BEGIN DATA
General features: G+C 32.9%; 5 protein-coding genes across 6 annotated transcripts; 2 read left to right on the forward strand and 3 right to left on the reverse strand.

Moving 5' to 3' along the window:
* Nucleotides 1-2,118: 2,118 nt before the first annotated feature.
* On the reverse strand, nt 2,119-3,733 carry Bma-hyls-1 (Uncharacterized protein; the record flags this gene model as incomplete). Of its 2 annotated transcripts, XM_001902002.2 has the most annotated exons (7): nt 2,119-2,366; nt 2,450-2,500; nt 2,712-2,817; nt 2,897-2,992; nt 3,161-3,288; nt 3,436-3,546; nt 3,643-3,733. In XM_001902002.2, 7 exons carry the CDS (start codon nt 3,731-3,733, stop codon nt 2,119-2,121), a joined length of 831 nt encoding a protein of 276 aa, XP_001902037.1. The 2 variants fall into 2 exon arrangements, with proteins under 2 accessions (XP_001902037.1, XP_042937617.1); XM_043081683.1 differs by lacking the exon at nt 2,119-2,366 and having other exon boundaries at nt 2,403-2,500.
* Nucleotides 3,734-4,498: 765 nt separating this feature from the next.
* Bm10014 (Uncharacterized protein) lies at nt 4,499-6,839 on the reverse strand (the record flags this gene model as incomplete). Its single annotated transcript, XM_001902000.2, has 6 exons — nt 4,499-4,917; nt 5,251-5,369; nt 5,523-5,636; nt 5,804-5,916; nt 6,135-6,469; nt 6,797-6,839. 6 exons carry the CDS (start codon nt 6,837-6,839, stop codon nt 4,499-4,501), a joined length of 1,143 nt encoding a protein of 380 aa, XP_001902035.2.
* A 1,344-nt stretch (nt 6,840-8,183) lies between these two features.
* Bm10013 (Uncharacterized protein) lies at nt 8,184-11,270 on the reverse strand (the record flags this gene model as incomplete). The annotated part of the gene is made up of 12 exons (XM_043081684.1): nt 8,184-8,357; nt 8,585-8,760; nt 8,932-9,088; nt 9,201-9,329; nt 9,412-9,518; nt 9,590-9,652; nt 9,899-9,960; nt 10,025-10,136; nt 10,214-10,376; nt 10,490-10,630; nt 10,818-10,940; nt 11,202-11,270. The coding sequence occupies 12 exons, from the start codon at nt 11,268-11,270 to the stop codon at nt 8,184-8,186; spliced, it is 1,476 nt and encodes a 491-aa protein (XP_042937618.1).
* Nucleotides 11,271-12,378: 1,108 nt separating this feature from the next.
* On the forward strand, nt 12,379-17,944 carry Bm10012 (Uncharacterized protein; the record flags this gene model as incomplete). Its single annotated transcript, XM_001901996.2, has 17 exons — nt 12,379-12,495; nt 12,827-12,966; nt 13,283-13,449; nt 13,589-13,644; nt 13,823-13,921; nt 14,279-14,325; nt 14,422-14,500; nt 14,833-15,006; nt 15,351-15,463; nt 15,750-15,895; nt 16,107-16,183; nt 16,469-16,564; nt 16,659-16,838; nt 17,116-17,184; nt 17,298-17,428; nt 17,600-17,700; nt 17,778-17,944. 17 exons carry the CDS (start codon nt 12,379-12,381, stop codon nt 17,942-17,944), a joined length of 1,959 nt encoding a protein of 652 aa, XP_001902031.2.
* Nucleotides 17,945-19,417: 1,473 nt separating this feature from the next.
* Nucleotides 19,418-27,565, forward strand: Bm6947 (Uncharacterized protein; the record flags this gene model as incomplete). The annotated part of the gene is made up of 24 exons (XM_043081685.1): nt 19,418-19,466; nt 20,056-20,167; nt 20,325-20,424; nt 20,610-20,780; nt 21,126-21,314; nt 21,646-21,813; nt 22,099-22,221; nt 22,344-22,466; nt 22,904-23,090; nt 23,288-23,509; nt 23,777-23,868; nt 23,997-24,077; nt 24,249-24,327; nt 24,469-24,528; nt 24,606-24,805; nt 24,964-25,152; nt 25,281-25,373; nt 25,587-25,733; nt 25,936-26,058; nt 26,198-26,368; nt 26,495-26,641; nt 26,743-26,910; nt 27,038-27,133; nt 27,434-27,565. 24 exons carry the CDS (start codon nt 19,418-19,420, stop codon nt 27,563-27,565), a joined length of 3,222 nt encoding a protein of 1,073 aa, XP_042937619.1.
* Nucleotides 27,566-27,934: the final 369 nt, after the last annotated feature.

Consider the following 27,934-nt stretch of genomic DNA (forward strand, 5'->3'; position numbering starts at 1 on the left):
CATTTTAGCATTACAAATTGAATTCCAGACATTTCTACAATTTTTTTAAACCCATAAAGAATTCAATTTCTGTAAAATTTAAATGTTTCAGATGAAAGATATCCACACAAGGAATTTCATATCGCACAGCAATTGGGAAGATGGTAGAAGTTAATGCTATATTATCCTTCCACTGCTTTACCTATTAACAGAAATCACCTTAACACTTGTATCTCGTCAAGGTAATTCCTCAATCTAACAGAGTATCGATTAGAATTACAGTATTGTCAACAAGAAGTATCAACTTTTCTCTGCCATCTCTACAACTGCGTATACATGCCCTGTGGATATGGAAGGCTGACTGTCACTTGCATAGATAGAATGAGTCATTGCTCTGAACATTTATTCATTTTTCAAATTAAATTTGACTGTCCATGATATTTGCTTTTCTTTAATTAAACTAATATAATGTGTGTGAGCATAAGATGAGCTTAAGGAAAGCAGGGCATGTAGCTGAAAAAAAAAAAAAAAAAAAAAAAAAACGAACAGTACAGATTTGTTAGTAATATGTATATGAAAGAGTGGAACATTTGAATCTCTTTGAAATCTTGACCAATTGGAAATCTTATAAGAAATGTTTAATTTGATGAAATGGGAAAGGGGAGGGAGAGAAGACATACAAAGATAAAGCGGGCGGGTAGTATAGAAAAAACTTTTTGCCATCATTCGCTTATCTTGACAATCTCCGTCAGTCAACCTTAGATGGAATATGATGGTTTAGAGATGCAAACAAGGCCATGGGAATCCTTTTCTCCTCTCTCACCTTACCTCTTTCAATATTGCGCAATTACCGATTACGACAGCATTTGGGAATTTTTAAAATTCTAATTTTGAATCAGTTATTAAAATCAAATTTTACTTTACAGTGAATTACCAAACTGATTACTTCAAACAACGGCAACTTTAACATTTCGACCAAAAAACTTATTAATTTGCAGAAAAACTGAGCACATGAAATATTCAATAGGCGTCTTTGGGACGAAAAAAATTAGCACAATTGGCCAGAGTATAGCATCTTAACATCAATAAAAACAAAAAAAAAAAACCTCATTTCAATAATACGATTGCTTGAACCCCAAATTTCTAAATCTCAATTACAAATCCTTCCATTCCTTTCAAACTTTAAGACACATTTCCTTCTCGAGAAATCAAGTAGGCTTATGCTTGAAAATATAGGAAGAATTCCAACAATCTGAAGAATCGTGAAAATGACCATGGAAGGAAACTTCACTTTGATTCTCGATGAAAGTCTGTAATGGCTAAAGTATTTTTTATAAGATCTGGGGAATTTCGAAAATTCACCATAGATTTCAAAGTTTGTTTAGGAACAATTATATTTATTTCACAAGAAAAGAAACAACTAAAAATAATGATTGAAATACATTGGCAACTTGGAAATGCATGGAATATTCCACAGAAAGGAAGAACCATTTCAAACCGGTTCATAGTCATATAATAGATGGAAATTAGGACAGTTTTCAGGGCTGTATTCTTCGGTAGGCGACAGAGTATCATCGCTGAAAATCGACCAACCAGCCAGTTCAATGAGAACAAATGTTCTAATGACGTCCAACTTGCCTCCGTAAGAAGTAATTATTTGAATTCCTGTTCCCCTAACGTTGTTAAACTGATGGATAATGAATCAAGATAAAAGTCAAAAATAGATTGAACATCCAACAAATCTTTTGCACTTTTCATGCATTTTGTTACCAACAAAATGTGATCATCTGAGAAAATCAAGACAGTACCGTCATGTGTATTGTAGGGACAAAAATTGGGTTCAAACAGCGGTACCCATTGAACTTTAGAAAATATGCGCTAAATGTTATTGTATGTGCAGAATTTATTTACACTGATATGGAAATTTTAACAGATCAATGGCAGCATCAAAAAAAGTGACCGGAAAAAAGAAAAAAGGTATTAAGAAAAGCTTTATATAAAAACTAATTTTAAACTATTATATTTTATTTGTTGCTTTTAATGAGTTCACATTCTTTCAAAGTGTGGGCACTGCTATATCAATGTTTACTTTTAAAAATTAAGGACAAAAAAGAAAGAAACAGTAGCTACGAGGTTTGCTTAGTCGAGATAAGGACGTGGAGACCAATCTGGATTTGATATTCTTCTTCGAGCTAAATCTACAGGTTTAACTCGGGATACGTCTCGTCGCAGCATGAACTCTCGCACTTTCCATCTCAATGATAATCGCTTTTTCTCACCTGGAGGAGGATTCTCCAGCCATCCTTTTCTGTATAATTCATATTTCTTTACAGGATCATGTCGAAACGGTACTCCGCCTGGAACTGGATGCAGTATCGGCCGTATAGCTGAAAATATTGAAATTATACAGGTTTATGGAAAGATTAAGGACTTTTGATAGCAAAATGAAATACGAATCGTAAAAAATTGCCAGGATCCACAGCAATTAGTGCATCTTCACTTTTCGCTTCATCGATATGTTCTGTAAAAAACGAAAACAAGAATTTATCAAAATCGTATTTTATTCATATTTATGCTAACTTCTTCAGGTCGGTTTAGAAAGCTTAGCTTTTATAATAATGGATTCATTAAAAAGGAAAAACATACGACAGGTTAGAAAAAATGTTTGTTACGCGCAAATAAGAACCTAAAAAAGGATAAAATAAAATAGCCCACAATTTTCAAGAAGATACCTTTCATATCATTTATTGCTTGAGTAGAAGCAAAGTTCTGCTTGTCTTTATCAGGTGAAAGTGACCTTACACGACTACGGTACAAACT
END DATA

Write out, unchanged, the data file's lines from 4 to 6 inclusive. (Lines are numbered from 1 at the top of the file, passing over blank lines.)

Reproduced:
* On the reverse strand, nt 2,119-3,733 carry Bma-hyls-1 (Uncharacterized protein; the record flags this gene model as incomplete). Of its 2 annotated transcripts, XM_001902002.2 has the most annotated exons (7): nt 2,119-2,366; nt 2,450-2,500; nt 2,712-2,817; nt 2,897-2,992; nt 3,161-3,288; nt 3,436-3,546; nt 3,643-3,733. In XM_001902002.2, 7 exons carry the CDS (start codon nt 3,731-3,733, stop codon nt 2,119-2,121), a joined length of 831 nt encoding a protein of 276 aa, XP_001902037.1. The 2 variants fall into 2 exon arrangements, with proteins under 2 accessions (XP_001902037.1, XP_042937617.1); XM_043081683.1 differs by lacking the exon at nt 2,119-2,366 and having other exon boundaries at nt 2,403-2,500.
* Nucleotides 3,734-4,498: 765 nt separating this feature from the next.
* Bm10014 (Uncharacterized protein) lies at nt 4,499-6,839 on the reverse strand (the record flags this gene model as incomplete). Its single annotated transcript, XM_001902000.2, has 6 exons — nt 4,499-4,917; nt 5,251-5,369; nt 5,523-5,636; nt 5,804-5,916; nt 6,135-6,469; nt 6,797-6,839. 6 exons carry the CDS (start codon nt 6,837-6,839, stop codon nt 4,499-4,501), a joined length of 1,143 nt encoding a protein of 380 aa, XP_001902035.2.